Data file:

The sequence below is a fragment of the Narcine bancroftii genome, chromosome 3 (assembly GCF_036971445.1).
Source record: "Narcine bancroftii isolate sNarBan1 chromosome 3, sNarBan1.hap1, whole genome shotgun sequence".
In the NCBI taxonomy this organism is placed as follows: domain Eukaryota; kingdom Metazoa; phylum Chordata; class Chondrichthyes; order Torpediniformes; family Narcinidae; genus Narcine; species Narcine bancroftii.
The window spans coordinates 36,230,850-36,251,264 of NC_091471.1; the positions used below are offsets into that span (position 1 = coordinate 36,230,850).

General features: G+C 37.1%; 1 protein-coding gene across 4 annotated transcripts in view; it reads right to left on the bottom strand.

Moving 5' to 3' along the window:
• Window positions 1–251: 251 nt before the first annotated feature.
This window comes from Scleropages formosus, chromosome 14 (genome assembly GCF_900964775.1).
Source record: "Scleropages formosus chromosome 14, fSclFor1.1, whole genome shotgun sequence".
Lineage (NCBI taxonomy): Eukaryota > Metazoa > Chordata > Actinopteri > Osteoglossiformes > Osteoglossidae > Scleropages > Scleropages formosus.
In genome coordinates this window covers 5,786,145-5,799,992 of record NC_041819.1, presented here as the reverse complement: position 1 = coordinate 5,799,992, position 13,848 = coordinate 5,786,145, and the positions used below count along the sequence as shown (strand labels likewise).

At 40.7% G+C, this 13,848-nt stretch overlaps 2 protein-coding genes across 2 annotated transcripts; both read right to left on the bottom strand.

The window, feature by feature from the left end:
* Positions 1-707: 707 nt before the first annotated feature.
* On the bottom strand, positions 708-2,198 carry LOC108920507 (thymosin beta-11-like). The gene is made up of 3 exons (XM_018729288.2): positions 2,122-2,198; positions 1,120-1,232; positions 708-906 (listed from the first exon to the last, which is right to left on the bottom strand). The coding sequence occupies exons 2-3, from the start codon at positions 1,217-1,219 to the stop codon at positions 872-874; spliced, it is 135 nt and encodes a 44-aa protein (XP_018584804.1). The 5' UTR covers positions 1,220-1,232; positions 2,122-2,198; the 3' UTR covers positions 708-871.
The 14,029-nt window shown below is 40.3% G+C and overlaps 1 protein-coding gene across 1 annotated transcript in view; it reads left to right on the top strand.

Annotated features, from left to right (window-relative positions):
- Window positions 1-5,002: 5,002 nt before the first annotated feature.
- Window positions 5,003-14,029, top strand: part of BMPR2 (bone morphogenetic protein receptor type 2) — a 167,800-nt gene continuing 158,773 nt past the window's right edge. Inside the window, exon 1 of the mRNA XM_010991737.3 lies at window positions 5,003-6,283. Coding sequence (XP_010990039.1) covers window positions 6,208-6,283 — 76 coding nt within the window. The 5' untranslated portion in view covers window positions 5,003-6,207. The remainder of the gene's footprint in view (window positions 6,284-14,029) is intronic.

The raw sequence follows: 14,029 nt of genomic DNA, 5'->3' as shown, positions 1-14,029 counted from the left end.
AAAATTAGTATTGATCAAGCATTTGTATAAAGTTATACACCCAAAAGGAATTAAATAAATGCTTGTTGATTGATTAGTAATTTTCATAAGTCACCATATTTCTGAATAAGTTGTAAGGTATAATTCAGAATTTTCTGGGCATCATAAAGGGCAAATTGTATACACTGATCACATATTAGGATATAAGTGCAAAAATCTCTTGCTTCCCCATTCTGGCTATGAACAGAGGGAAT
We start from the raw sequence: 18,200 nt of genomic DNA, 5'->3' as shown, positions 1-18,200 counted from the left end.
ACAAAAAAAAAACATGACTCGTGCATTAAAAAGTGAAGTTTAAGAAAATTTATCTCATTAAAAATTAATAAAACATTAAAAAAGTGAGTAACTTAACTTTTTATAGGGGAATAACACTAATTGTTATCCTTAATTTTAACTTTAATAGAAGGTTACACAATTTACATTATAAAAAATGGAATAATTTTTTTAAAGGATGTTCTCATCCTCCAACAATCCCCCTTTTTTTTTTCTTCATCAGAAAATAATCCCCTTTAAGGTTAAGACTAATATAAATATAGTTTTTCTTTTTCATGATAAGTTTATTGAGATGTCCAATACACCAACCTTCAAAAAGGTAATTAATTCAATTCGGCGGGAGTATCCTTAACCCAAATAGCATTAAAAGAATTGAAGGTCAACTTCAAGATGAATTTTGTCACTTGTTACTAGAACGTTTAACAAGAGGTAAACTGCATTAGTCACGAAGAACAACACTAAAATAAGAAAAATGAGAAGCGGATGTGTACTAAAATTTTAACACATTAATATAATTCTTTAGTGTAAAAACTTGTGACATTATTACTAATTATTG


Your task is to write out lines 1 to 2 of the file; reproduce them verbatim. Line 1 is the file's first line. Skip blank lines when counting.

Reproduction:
The sequence below is a fragment of the Narcine bancroftii genome, chromosome 3 (assembly GCF_036971445.1).
Source record: "Narcine bancroftii isolate sNarBan1 chromosome 3, sNarBan1.hap1, whole genome shotgun sequence".